The George Washington Who Was Headed for Boston, Part Two

George Washington statue, Boston Public Garden, Boston, Massachusetts (Source: Wikimedia Commons)

George Washington statue, Boston Public Garden, Boston, Massachusetts (Source: Wikimedia Commons)

Part Two

In part one of this article, I told you that in George Washington’s letter to Martha on June 23, 1775, the morning he was leaving Philadelphia for Boston to assume his position as commander-in-chief of the Continental army, he said to her, “I go fully trusting in that Providence, which has been more bountiful to me than I deserve.” I also said, “Surely, in those words we see a clear indication of Washington’s appreciation for God’s grace and mercy.”

With that in mind, the question I would ask you is, “Do you want to be able to say that?” If you do, you need to do two things. First, you need to stop interpreting the blessings of God as luck. Stop saying you were lucky, because when you say that, you are robbing God of His glory. For there is no such thing as luck. If you say you were lucky, you have written the blessing off as meaningless coincidence, have not seen the manifestation of God’s loving kindness and grace that was there, and have not learned anything. God is in control. Therefore, if you had a good day where things just happened to go well, it was a blessed day. You were blessed, you were not lucky.

Ted Cruz 2016


Secondly, if you want to be able to say that, discover the life purpose God has for you and wholeheartedly commit yourself to it. For Colossians 3:17 says, “And whatever you do in word or deed, do all in the name of the Lord Jesus, giving thanks to God the Father through Him.” In other words, do all in the service of the Lord. If you can do these two things, you will also be able to say, “I go fully trusting in that Providence, which has been more bountiful to me than I deserve.”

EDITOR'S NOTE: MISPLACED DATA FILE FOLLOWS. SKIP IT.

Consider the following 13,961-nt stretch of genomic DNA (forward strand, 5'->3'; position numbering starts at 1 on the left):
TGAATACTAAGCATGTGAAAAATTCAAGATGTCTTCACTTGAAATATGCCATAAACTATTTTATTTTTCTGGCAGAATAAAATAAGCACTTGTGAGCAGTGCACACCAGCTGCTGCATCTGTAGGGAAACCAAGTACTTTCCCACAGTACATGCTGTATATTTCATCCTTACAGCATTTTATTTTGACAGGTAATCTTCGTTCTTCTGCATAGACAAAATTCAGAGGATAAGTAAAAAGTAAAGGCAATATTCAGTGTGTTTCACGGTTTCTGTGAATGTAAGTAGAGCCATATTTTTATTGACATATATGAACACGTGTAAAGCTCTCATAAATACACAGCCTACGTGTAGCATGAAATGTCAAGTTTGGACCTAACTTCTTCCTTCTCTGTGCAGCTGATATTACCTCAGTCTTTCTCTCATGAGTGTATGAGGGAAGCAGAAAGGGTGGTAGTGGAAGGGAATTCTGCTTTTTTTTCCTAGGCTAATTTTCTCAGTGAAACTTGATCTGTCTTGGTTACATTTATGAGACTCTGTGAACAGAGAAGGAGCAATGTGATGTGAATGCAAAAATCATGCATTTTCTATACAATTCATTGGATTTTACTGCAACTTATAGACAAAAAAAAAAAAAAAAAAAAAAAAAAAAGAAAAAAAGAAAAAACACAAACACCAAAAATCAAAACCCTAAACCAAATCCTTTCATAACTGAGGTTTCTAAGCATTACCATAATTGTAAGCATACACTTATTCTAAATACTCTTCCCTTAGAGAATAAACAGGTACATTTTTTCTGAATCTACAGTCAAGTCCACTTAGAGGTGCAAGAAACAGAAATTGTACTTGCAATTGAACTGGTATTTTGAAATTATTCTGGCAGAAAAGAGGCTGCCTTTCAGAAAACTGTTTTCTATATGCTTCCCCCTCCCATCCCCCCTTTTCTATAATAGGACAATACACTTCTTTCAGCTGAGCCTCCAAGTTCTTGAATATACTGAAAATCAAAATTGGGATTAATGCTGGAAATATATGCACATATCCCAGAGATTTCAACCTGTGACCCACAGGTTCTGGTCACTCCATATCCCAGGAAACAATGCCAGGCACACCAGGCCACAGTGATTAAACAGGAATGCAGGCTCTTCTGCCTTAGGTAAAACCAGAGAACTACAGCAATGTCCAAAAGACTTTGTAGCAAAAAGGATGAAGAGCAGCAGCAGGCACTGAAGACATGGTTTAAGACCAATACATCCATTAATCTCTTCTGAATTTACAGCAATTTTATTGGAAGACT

Getting back to Washington, when we look at Washington’s train of thought at that time, we can honestly say that he was clearly aware of his need for God’s help, the need to trust in that help, and the certainty that God would be faithful. And this wasn’t just a passing thought. This truth would be confirmed to him time and again in the years that were coming.

For instance:

Woodrow Wilcox


In March of 1781, General Washington wrote to William Gordon: “We have, as you very justly observe, abundant reason to thank Providence for its many favorable interpositions in our behalf. It has at times been my only dependence, for all other resources seemed to have failed us.”[1]

Notice here, in speaking of God’s providence in March of 1781, which would have been just seven months before the Battle of Yorktown, which for all practical purposes ended the war, Washington says, “We have…abundant reason to thank Providence for its many favorable interpositions in our behalf.” By “many favorable interpositions in our behalf,” Washington is referring to the many times when God had favorably intervened in human history on their behalf.

Therefore, if you remember nothing else about George Washington, remember that. It is a refrain which occurs again and again in his thinking and in his expressions of faith. God has intervened in human history on their behalf. If you don’t believe me, read Peter Lillback’s great work, George Washington’s Sacred Fire. Peter has documented Washington’s opinion on a number of key issues.